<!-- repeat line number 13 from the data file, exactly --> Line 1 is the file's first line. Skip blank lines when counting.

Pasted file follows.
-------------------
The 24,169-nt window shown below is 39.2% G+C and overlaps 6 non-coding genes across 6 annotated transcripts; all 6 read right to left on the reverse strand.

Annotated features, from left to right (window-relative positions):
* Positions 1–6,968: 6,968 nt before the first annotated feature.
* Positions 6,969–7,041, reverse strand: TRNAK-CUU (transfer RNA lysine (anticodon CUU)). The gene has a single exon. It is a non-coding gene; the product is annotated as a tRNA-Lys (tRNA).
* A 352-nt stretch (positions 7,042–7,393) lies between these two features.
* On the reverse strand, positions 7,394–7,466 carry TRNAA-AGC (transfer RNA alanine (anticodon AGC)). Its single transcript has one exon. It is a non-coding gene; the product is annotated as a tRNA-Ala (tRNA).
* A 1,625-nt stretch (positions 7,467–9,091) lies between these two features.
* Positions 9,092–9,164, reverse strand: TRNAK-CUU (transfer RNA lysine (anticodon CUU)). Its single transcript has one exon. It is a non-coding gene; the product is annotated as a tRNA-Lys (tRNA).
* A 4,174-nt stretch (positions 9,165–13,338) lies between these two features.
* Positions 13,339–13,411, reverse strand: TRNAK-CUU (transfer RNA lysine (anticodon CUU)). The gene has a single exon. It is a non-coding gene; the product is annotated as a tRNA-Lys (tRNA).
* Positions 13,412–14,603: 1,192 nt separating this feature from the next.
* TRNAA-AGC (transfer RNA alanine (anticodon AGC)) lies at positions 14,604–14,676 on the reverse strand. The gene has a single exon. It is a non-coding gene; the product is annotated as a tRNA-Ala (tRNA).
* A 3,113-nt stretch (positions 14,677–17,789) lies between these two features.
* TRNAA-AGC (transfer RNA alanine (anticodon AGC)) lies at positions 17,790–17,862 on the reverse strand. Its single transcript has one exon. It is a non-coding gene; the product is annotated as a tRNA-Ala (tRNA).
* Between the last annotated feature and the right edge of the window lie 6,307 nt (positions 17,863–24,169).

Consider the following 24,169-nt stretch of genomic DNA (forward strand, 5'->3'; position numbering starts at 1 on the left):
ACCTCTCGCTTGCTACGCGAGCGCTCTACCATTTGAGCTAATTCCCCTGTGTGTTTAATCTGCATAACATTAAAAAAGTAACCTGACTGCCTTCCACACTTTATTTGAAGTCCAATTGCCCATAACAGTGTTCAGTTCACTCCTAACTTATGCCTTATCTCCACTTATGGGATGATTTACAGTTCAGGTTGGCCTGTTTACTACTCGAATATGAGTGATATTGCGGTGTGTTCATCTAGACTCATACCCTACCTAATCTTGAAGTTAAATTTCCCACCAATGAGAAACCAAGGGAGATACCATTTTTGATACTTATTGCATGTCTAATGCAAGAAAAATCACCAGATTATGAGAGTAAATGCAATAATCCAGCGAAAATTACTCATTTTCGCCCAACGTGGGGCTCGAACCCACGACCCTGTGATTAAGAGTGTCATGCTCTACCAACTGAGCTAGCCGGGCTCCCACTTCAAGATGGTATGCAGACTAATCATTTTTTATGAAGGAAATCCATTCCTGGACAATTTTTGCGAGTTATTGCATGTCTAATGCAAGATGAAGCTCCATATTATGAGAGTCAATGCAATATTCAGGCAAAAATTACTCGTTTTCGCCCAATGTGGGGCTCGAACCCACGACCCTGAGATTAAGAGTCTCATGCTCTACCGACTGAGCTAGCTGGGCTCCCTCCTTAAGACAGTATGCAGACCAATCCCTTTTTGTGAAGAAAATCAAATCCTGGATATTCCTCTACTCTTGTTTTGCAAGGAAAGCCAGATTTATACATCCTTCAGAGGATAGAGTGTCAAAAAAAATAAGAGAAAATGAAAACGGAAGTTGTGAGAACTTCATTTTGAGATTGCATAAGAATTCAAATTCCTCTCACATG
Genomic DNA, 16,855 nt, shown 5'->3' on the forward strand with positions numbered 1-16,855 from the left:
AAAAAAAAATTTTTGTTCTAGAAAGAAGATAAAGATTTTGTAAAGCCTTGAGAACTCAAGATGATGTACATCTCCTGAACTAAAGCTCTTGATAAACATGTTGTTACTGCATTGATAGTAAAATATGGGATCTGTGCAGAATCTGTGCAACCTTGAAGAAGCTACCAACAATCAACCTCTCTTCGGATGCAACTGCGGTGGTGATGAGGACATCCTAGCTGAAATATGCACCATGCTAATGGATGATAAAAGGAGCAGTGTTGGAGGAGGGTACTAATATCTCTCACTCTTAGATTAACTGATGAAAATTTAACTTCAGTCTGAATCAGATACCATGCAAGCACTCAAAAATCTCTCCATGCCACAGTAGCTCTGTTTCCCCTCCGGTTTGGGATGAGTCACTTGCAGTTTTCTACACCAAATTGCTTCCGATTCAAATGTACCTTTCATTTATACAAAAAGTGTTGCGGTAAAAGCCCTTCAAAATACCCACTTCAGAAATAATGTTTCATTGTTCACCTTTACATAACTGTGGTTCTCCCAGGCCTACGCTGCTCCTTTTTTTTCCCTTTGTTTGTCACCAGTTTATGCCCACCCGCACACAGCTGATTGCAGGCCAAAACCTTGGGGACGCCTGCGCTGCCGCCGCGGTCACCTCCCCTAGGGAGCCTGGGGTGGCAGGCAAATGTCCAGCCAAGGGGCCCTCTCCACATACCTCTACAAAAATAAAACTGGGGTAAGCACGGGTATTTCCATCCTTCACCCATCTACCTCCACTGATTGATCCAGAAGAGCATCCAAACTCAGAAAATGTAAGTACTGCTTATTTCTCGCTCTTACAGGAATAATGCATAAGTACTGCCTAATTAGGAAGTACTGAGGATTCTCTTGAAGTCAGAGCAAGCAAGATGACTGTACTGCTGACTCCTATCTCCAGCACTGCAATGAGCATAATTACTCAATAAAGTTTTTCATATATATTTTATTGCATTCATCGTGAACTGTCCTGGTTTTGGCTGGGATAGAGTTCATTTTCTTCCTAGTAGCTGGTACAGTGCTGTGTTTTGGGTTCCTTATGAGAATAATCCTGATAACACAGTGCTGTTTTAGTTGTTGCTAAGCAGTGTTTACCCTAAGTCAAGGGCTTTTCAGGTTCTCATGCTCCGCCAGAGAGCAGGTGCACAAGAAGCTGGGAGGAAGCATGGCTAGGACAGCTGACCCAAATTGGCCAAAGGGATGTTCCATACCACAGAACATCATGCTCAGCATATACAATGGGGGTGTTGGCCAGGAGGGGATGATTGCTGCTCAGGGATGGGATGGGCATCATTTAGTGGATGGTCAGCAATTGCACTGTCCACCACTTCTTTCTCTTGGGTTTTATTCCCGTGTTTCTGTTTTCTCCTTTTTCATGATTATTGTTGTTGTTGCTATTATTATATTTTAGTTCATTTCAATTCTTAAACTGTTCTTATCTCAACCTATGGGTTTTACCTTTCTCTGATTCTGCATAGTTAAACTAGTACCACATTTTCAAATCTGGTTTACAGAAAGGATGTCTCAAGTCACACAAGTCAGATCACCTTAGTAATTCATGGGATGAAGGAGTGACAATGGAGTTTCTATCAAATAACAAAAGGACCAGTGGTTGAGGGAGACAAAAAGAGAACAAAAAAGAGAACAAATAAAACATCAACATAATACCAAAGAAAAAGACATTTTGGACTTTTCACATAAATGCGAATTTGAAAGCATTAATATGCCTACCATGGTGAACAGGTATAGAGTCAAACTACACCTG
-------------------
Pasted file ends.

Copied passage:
* A 3,113-nt stretch (positions 14,677–17,789) lies between these two features.